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Increasing number of sites are using your CPU to mine cryptocurrency

Posted on Tuesday, October 31 2017 @ 11:15:22 CET by


A month ago, The Pirate Bay made headlines as it was the first major website to experiment with cryptocurrency mining as a replacement for ads. This technique uses a JavaScript-based cryptocurrency mining service to harvest the CPU cycles of a visitor to mine cryptocurrency coins.

It's highly controversial and unfortunately it's now also abused by hackers to make an extra buck. First up, security firm Trend Micro made public that they've found several apps in the Google Play store that come with cryptocurrency mining capabilities. This makes smartphones run more slowly, and can cause them to overheat:
The efficacy of mobile devices to actually produce cryptocurrency in any meaningful amount is still doubtful. However, the effects on users of affected devices are clear: increased device wear and tear, reduced battery life, comparably slower performance.

Recently, we found that apps with malicious cryptocurrency mining capabilities on Google Play. These apps used dynamic JavaScript loading and native code injection to avoid detection. We detect these apps as ANDROIDOS_JSMINER and ANDROIDOS_CPUMINER.
Similarly, ARS Technica reports more and more websites are now serving crypto mining scripts. This is not always intentional as in many cases the script got injected by hackers:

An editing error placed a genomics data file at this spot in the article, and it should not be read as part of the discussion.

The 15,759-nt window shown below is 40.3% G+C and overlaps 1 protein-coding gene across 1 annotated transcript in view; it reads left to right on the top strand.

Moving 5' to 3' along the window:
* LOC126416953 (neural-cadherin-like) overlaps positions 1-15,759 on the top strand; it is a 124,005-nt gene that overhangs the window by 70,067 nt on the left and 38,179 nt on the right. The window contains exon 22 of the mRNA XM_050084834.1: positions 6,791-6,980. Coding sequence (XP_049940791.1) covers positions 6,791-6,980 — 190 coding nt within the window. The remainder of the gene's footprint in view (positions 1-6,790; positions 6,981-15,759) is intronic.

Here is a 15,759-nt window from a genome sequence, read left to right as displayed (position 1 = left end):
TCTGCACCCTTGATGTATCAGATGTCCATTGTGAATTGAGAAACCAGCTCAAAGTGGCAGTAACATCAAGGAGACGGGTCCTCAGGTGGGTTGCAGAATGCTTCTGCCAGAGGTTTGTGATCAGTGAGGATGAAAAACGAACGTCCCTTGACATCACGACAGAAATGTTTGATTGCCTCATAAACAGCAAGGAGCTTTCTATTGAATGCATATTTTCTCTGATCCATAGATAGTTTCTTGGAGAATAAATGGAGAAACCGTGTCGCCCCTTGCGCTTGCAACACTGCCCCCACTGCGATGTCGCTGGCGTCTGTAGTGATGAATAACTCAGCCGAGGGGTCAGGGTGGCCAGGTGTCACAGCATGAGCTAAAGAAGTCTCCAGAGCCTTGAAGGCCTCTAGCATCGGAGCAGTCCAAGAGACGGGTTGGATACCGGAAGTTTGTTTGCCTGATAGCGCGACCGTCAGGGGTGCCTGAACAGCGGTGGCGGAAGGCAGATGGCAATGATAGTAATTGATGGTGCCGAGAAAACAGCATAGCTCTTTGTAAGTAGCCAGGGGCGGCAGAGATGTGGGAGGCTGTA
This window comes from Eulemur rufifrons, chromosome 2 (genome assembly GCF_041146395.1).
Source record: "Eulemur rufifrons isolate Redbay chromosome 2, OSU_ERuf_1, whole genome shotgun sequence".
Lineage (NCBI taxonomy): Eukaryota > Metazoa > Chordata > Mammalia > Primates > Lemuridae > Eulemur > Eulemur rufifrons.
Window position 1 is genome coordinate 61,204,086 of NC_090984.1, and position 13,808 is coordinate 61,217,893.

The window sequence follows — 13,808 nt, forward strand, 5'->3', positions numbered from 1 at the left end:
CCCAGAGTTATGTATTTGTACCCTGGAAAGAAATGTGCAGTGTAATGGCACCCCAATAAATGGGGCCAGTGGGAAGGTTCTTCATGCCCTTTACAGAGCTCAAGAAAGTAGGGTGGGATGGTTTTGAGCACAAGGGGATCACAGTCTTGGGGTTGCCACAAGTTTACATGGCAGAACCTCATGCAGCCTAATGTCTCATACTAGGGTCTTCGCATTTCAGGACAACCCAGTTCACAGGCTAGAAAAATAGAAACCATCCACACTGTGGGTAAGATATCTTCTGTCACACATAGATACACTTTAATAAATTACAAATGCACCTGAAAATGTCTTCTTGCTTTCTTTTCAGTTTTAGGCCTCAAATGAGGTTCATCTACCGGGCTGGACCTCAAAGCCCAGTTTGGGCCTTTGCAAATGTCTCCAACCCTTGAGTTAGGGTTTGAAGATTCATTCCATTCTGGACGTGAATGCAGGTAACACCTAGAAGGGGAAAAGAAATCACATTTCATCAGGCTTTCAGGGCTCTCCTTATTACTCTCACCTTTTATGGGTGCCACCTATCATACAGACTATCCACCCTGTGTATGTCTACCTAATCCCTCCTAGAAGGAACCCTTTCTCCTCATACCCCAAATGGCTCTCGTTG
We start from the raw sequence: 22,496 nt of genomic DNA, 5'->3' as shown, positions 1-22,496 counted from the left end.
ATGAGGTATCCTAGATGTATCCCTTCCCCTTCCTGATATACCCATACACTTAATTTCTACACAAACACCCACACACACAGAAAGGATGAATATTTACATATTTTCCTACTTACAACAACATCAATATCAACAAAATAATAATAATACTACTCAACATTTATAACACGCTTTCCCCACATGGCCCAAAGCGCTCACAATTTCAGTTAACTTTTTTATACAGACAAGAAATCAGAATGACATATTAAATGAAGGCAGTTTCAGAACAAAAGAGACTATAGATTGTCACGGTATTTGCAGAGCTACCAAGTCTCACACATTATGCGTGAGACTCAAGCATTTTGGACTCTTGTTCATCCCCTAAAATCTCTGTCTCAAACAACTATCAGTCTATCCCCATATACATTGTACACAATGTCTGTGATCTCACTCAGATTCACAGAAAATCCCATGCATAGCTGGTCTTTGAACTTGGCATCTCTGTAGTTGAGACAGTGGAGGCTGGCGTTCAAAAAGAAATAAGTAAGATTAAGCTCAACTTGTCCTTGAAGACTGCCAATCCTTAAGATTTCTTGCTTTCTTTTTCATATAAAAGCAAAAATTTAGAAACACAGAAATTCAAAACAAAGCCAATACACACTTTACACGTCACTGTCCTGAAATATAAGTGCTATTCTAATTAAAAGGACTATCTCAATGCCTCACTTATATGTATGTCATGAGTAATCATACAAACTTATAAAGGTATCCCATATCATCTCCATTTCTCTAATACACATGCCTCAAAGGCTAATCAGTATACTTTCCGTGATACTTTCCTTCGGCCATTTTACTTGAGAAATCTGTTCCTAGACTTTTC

Earlier this month, political fact-checking site Politifact.com was found hosting Coinhive scripts in a way that exhausted 100 percent of visitors computing resources. A PolitiFact official told Ars the incident occurred when "an unidentified hacker attached a crypto mining script to the PolitiFact code base being stored on a cloud-based server." The code has since been removed and was active only when people had a politifact.com window open in their browser.
Popular overclocking website HWBOT suffered the same fate last weekend as the site's forum got hacked and injected with a cryptocurrency miner.

AdGuard recently stated they found crypto mining scripts on 220 of the Alexa top 100,000 list of most visited websites. So far it's still limited but it's likely to spread.



 



 

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